Yes, that title is associated with Steve Jobs – and therefore this post is inspired by his death this week – but it is not another “cult of the individual” tribute.
In fact it is a tribute to the ideals encapsulated in that quote.
Actually, the quote is not originally attributable to Jobs – he simply used it to summarize the messages in his 2005 commencement speech at Stanford University (USA). I have embedded video of this speech at the bottom of the post (recommended if you have another 15 minutes to spend watching).
In his speech, Jobs correctly attributed the quote to the iconic, counter-culture publication the Whole Earth Catalog.
The Catalog was launched in 1969 by Steward Brand. It’s purpose was to disseminate information about useful ‘tools’ and to help educate on subjects outside the mainstream. They had a very broad definition of tools, which included items of hardware and information. The common theme was summarised in the purpose statement from the original 1969 edition;
a realm of intimate, personal power is developing—power of the individual to conduct his own education, find his own inspiration, shape his own environment, and share his adventure with whoever is interested. Tools that aid this process are sought and promoted by the WHOLE EARTH CATALOG.
Today we have a range of choices to help in this quest – which includes things like Blogs to publish and share, and of course search engines to find a wealth of information. That was not the case in 1969.
In the 2005 Stanford speech, Jobs was exhorting the graduating class to live life and follow their hearts and intuition. He talked about not being trapped by dogma – constrained by the results of other people’s thinking.
He talked about how you cannot join up the dots of your life looking forward – you can only do that looking backwards. We have to trust our instincts to guide us along the way.
His personal example of dropping out of college and then being free to ‘drop in’ on a course he was interested in (calligraphy) paid off handsomely when he was designing the original Mac to use attractive fonts – but had little direct relevance when he attended the classes.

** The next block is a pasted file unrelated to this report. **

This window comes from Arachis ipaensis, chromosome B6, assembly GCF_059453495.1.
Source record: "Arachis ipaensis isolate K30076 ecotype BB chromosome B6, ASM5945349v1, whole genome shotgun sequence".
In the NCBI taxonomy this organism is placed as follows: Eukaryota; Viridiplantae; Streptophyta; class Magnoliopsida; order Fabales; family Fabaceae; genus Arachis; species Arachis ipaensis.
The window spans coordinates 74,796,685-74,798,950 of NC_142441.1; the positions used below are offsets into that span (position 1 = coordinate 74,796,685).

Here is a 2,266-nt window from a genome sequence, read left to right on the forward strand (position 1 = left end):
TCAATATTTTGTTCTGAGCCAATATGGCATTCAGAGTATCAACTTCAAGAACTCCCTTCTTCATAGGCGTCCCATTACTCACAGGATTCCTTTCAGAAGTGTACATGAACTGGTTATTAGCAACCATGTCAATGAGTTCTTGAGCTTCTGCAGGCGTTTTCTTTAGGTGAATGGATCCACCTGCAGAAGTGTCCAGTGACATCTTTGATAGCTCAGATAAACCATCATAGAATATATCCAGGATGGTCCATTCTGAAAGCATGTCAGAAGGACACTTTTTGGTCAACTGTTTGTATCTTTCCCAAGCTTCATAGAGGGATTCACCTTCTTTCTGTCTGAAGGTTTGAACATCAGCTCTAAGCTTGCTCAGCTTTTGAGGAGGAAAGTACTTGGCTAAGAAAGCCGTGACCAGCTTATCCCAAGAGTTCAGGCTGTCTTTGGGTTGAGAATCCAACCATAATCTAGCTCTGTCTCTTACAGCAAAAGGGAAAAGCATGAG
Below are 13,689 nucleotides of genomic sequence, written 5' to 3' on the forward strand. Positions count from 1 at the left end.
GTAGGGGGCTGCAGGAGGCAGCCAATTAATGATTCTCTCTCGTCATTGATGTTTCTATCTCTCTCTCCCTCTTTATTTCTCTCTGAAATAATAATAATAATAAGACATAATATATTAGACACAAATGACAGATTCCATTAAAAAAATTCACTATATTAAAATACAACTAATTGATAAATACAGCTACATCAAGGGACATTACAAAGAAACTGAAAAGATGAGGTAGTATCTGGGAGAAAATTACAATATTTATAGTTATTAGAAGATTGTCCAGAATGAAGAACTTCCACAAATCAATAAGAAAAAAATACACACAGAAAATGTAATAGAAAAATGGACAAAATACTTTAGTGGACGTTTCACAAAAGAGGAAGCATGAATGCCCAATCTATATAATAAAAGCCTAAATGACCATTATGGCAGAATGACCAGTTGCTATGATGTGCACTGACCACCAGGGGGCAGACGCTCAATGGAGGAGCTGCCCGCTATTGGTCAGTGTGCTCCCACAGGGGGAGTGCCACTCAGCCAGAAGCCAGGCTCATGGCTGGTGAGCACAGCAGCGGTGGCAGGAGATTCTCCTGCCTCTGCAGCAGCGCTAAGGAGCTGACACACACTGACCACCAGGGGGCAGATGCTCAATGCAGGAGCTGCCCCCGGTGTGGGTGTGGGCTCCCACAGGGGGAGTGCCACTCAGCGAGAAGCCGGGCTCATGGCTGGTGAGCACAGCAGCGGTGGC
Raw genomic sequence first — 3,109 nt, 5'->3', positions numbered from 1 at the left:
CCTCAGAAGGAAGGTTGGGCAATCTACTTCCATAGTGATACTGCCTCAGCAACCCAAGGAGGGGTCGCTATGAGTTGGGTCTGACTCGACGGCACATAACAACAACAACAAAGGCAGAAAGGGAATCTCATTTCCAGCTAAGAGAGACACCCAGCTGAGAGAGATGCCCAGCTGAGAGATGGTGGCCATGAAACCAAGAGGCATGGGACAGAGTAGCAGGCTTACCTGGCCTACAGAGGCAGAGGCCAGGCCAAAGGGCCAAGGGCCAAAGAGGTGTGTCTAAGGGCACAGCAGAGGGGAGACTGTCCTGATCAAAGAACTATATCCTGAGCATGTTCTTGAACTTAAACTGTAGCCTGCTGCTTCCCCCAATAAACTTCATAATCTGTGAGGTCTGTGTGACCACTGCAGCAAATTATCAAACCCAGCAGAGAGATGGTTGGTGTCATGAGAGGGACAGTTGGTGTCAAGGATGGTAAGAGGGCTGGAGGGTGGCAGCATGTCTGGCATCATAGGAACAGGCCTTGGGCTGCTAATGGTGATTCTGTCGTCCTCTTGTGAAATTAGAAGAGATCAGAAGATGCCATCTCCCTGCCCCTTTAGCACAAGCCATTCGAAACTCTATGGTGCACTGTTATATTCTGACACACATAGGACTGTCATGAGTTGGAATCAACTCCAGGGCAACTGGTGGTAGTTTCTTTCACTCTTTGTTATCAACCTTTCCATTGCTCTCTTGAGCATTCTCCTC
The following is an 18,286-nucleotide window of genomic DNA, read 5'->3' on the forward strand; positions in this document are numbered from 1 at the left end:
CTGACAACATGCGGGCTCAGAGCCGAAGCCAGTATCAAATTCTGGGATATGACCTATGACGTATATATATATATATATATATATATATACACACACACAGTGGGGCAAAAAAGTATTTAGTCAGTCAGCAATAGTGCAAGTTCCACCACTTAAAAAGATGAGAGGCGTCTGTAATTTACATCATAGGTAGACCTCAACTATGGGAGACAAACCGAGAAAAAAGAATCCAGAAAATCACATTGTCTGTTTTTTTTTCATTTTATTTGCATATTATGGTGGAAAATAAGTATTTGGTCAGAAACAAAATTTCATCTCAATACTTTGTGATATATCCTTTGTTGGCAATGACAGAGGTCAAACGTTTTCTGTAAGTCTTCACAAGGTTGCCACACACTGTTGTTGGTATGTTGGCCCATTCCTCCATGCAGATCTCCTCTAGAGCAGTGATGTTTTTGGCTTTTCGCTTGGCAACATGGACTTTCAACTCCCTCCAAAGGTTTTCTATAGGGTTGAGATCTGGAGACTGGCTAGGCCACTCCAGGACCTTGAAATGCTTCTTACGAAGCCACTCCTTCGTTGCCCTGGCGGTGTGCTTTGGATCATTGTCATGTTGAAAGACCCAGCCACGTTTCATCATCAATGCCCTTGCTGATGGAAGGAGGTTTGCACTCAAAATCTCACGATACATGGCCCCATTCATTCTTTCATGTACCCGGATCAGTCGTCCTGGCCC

If we are to achieve anything innovative we have to break free from the chains of conventional wisdom and follow our own instincts. Even when that conventional wisdom may be packaged and sold to us as “Good” or “Best” practice.
Seeking to build and maintain resilient organisations is a quest for innovation. Each may need to locate or invent their own tools along the way. No two need to take the same path, as they are working in different contexts.
We can only really connect the dots that prove resilience after we have suffered a disruption.
Those of you who have met me in the real world may doubt my claiming to be hungry, certainly I do not look like I have missed a lot of meals, but I am sure you would agree with my foolishness!
But if I have learned anything in the past 2 years of research in this space, it is that we have to learn and act in new ways if we want to practice resilience. Hopefully I can stay hungry to improve myself and contribute in this space.
So let us mark the passing of an innovator by taking the opportunity to promote the cause of innovation and free thinking.
Stay foolish, in challenging convention, constraints, dogma and dogmatic people.
Stay hungry to learn and to craft change in this world.